Professor Hans Kunsch (ETHZ)
Title : State space models, filtering and environmental applications
A state space model consists of a latent Markov processes, called the state, together with partial and noisy observations. Such models are very flexible and have applications in many fields, from engineering (tracking problems) to finance (stochastic volatility), biology (stochastic reaction networks) and environmental sciences (atmospheric physics, petroleum reservoir modeling). The basic tasks one needs to be able to solve for these models are the computation of conditional distributions of the latent process given the observations (called data assimilation or filtering and smoothing) and the estimation of unknown parameters in the model.
In the first lecture, I will present some examples and introduce the basic recursions for the conditional distributions of interest and for the likelihood. I will discuss the linear Gaussian case where the Kalman filter provides fairly explicit recursions and introduce the particle filter which is a recursive Monte Carlo approximation of the conditional density of the state at some time point given observations up to the same time.
In the second lecture, I will present refinements of the basic particle filter and discuss why the particle filter typically performs poorly in high dimensions. I will then present the Ensemble Kalman filter which is typically inconsistent for non-Gaussian or non-linear Markovian dynamics, but suffers less from sample depletion. Recent proposals to provide a bridge between the particle and the Ensemble Kalman filter will close the second lecture.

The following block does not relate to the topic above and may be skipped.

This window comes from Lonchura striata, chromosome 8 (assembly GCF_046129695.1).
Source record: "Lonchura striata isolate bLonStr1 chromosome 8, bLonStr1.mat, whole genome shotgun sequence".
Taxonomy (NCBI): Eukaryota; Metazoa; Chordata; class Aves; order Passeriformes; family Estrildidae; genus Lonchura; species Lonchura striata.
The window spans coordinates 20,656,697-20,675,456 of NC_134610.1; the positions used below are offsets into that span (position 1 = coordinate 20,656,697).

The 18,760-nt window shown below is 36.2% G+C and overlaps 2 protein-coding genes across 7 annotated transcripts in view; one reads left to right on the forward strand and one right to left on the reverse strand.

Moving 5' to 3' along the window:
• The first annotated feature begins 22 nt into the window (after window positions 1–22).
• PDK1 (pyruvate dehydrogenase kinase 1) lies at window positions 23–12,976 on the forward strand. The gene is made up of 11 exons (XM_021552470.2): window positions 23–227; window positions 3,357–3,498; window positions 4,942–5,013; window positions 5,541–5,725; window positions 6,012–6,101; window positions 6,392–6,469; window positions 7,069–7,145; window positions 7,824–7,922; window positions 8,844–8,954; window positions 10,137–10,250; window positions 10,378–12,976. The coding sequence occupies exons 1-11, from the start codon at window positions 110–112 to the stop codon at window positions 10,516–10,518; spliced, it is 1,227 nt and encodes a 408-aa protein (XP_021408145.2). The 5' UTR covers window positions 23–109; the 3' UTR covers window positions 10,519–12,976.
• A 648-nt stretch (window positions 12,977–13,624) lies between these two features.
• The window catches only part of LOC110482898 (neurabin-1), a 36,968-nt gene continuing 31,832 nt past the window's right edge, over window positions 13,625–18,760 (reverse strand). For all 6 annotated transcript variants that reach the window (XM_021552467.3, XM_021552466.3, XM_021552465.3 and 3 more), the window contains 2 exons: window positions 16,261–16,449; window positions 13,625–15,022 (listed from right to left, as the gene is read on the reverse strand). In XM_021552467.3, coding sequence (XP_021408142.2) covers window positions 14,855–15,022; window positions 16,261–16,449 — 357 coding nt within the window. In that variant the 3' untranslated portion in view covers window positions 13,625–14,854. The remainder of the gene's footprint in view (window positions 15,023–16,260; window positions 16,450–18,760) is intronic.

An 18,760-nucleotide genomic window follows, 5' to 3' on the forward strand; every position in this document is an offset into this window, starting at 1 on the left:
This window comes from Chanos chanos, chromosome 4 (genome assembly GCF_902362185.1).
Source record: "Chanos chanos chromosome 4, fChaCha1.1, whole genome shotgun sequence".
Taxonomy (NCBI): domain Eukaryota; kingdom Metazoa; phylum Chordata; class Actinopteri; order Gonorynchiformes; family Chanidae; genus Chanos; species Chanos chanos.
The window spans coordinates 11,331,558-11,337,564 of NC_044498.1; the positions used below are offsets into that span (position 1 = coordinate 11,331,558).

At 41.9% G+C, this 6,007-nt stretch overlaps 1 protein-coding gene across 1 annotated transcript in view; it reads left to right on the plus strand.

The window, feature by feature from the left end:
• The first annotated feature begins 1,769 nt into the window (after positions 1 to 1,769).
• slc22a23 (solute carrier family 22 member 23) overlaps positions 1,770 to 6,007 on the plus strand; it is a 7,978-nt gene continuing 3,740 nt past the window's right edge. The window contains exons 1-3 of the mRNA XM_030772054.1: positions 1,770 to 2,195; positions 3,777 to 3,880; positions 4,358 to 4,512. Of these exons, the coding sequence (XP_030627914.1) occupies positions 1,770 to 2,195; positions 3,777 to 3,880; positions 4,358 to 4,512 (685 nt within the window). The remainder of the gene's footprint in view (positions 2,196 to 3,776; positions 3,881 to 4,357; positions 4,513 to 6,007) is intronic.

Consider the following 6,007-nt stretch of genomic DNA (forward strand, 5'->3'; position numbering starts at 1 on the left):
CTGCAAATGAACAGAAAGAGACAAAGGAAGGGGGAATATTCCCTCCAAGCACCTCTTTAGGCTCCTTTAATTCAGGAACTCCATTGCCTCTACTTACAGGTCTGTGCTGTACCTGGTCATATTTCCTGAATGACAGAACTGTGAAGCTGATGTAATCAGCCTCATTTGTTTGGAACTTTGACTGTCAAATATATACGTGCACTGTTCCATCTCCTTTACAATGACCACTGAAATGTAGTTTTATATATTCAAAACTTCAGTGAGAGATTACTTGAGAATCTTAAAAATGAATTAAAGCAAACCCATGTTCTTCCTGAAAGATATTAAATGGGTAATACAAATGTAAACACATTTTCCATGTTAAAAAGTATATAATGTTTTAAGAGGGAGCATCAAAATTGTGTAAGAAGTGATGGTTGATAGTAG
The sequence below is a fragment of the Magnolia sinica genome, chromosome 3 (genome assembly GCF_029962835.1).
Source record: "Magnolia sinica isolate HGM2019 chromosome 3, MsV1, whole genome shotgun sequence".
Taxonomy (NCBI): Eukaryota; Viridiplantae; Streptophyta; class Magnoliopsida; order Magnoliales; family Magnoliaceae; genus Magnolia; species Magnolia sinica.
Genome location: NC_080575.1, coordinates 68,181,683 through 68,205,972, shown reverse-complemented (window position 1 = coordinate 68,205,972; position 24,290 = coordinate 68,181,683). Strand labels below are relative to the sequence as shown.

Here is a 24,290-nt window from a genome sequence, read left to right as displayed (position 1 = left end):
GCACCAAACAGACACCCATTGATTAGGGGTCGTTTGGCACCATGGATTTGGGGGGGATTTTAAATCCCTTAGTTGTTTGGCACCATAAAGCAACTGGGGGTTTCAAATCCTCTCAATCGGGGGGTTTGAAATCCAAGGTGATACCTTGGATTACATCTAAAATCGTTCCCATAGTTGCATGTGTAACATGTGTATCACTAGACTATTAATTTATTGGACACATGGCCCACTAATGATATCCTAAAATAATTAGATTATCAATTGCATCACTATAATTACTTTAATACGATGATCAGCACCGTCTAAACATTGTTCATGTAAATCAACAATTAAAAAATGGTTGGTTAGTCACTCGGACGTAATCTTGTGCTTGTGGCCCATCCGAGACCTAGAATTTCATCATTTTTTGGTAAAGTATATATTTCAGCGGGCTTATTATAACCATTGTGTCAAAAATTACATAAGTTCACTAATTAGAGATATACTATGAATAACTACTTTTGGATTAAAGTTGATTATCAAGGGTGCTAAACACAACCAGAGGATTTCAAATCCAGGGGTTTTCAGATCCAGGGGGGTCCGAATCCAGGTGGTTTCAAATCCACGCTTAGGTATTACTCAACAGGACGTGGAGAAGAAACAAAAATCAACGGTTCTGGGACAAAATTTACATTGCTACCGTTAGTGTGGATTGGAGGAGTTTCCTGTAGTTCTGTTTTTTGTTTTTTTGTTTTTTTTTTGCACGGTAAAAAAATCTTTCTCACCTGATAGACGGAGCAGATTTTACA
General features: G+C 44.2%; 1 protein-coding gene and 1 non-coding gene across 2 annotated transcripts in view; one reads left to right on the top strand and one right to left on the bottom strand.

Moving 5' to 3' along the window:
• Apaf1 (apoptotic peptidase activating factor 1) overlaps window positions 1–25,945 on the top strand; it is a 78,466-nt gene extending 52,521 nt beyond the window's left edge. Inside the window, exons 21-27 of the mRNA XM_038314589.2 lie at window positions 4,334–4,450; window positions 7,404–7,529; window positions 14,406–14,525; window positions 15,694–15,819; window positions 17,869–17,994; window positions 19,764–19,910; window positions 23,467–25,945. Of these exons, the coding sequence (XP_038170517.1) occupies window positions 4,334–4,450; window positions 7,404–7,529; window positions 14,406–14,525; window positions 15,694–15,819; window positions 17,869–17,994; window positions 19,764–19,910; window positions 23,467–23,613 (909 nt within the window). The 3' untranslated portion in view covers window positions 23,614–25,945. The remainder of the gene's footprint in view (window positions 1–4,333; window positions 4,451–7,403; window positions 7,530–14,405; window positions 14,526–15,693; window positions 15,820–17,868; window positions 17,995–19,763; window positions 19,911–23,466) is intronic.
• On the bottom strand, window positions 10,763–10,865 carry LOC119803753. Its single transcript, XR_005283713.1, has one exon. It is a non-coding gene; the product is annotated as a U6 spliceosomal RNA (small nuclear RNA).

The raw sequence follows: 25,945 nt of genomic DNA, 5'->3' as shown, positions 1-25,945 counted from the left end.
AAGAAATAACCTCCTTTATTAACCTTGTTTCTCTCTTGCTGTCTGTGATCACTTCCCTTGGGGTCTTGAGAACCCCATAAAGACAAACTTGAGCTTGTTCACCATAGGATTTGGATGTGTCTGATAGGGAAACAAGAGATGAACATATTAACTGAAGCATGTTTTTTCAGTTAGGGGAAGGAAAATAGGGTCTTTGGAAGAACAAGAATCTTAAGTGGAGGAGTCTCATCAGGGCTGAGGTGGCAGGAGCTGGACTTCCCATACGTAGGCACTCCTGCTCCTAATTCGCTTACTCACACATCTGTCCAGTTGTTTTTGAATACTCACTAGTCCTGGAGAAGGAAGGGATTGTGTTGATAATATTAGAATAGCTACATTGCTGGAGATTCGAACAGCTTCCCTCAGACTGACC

In the third lecture, I will present some ideas for approximating the smoothing distribution which is the conditional distribution of the state at some time given all observation up to some later time point, and for computing parameter estimates. Finally, I will discuss more general sequential Monte Carlo methods which sample not from a fixed distribution, but a sequence of related distributions. and make the connection to approximate Bayesian computation (ABC).
Professor Art B. Owen (Standford University)
Title : Lectures on Empirical Likelihood
SLIDES ART OWEN :
PART1, PART2, PART3
Empirical likelihood is an inferential method that provides the benefits of a likelihood function without requiring the user to know a parametric family for the data. Because it is formed as a likelihood it can be used to pool multiple data sources and combined with prior distributions and prior constraints on the parameters.
Empirical Likelihood Part I: the basics
This lecture introduces the idea of nonparametric maximum likelihood and the empirical likelihood. It considers empirical likelihood for the mean of a vector random variable. Empirical likelihood provides confidence intervals comparable to those obtained by the bootstrap, but without requiring any resampling. Instead of Monte Carlo the computations require numerical optimization. The computation is convex optimization with a self-concordant criterion.
For multidimensional data, empirical likelihood chooses the shape of a confidence region not just the size, something which is difficult to achieve by resampling.
Empirical Likelihood Part II: estimating equations
This lecture describes some extensions of empirical likelihood. The main tool is the use of estimating equations. That allows us to consider regressions, GLMs, and some time series models. It considers shows how to make use of known constraints on the parameters. Use of estimating equations allows one to account for biased sampling. It also lets one take account of censoring and truncation.
Empirical Likelihood Part III: next steps